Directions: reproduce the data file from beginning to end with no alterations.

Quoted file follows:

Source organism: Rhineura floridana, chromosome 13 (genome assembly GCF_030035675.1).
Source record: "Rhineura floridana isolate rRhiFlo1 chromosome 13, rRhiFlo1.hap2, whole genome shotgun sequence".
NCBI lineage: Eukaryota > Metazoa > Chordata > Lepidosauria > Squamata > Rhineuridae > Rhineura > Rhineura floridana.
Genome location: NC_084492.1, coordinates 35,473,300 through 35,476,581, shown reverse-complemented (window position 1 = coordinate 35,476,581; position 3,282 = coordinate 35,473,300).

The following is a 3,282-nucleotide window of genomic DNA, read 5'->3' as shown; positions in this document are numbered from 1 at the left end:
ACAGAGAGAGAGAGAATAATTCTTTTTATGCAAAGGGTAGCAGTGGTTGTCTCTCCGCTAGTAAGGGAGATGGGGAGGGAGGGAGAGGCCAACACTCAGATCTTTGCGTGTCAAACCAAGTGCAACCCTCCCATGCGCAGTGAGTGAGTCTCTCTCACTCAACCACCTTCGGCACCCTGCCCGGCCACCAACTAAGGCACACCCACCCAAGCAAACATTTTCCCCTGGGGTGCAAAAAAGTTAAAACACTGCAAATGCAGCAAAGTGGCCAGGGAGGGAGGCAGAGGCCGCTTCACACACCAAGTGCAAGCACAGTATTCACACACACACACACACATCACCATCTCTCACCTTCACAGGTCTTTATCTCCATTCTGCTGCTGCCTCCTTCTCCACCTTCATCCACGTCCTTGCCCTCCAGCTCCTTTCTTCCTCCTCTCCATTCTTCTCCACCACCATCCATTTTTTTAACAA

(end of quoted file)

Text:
Source organism: Rhineura floridana, chromosome 13 (genome assembly GCF_030035675.1).
Source record: "Rhineura floridana isolate rRhiFlo1 chromosome 13, rRhiFlo1.hap2, whole genome shotgun sequence".
NCBI lineage: Eukaryota > Metazoa > Chordata > Lepidosauria > Squamata > Rhineuridae > Rhineura > Rhineura floridana.
Genome location: NC_084492.1, coordinates 35,473,300 through 35,476,581, shown reverse-complemented (window position 1 = coordinate 35,476,581; position 3,282 = coordinate 35,473,300).

The following is a 3,282-nucleotide window of genomic DNA, read 5'->3' as shown; positions in this document are numbered from 1 at the left end:
ACAGAGAGAGAGAGAATAATTCTTTTTATGCAAAGGGTAGCAGTGGTTGTCTCTCCGCTAGTAAGGGAGATGGGGAGGGAGGGAGAGGCCAACACTCAGATCTTTGCGTGTCAAACCAAGTGCAACCCTCCCATGCGCAGTGAGTGAGTCTCTCTCACTCAACCACCTTCGGCACCCTGCCCGGCCACCAACTAAGGCACACCCACCCAAGCAAACATTTTCCCCTGGGGTGCAAAAAAGTTAAAACACTGCAAATGCAGCAAAGTGGCCAGGGAGGGAGGCAGAGGCCGCTTCACACACCAAGTGCAAGCACAGTATTCACACACACACACACACATCACCATCTCTCACCTTCACAGGTCTTTATCTCCATTCTGCTGCTGCCTCCTTCTCCACCTTCATCCACGTCCTTGCCCTCCAGCTCCTTTCTTCCTCCTCTCCATTCTTCTCCACCACCATCCATTTTTTTAACAA